Originally published on the Forge Scotland blog.
Scotland is in the throes of massive campaigns as we head towards the independence referendum in September 2014. Some reports suggest that a positive result could lead to independence as early as March 20161. As St Andrews Day (patron saint of Scotland) came and went last weekend, I paused to wonder again about the nature of national pride.
Some of the guys from Forge here in Scotland went over the Sentralized conference run by Forge International in Kansas City back in September. One of the speakers there, Lance Ford, spent some time talking about patriotism vs nationalism2. I think we tend to look down our noses at the extent of American national pride - we’re much too canny (read: cynical) to think too much of ourselves. And yet there is a pride in being Scottish.
I don’t want to get caught up in discussions of a Christian response to the independence referendum; I, like others before me, bemoan the tangled web that is religion and politics in the US and don’t want to suggest that there can be one definitive “Christian” way to vote on such a matter. I do, however, want us to consider our position when it comes to our nation, and our national identity.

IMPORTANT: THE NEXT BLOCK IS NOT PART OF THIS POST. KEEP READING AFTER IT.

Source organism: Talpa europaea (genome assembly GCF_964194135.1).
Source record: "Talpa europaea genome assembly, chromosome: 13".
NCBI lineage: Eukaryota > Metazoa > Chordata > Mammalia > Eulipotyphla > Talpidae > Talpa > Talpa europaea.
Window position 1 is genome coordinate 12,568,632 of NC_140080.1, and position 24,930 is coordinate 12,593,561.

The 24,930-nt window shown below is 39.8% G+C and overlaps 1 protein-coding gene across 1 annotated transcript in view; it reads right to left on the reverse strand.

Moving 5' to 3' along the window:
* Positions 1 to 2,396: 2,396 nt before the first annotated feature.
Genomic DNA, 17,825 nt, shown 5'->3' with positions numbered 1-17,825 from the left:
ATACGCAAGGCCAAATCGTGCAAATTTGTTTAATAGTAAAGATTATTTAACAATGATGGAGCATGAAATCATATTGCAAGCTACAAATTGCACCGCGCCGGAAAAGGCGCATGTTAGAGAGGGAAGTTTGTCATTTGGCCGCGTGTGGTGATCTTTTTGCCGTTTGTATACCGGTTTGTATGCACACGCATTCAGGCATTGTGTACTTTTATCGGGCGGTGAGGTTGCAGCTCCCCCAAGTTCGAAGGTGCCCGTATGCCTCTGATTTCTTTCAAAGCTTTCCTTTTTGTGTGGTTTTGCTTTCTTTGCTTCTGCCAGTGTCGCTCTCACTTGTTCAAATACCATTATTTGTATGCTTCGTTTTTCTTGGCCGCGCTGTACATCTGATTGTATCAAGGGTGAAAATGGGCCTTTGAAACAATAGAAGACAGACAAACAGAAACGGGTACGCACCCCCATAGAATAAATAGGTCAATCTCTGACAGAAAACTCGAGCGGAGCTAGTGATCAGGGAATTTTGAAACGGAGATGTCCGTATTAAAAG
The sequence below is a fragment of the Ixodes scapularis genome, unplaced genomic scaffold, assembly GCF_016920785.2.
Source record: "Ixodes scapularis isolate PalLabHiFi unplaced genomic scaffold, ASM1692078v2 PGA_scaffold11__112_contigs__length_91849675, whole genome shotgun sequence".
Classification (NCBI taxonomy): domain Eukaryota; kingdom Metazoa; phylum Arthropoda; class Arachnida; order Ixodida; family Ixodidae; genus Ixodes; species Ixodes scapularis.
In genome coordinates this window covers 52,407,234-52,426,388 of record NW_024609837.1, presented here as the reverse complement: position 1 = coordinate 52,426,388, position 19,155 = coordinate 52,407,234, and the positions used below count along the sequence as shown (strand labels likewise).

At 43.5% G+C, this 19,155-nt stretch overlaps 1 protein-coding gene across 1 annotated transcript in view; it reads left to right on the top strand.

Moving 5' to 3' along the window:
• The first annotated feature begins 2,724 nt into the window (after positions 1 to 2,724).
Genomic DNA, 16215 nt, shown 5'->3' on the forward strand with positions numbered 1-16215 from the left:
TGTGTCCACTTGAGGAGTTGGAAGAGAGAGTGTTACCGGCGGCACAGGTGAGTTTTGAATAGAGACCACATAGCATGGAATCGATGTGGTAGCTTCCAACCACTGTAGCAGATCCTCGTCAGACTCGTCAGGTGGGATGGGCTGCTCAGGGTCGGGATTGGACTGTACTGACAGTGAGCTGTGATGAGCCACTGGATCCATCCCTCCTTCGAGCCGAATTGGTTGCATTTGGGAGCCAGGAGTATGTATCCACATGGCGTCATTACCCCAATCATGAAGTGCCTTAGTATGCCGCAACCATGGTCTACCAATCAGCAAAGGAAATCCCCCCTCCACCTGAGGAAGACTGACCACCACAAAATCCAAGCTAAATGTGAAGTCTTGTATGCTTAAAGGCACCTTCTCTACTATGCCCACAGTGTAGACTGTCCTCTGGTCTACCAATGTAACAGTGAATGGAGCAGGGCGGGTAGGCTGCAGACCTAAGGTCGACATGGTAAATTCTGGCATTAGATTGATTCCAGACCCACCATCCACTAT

As I was pondering all this, I wrote a poem. Not something I normally do, so I hope I don’t offend the more literary-minded of you. Here it is:
As an Englishman in Scotland,
I was forced to embrace an identity I had never owned.
As an Englishman married to a Scotswoman,
I entered a tenuous mixed-race armistice.
As an English father to Scottish children,
They love their Daddy, but are taught to hate his nation
As an Englishman in Scotland for over half his life,
I would leave that which I never owned,
But could not take that which scorns my birthright.
As a Christian who will walk the lochs and hills,
Until the day he dies, or is called away,
I am neither English nor Scottish,
But an ambassador for another,
Citizen of a Kingdom far greater,
For there is neither Scot nor Angle,
For he who is in Christ Jesus.
As we seek to culturally engage with people for the sake of the Kingdom, as we rightfully endeavour to translate the eternal truth of the gospel into the language of the people, let us make sure that the only culture we conform to is the culture of Heaven.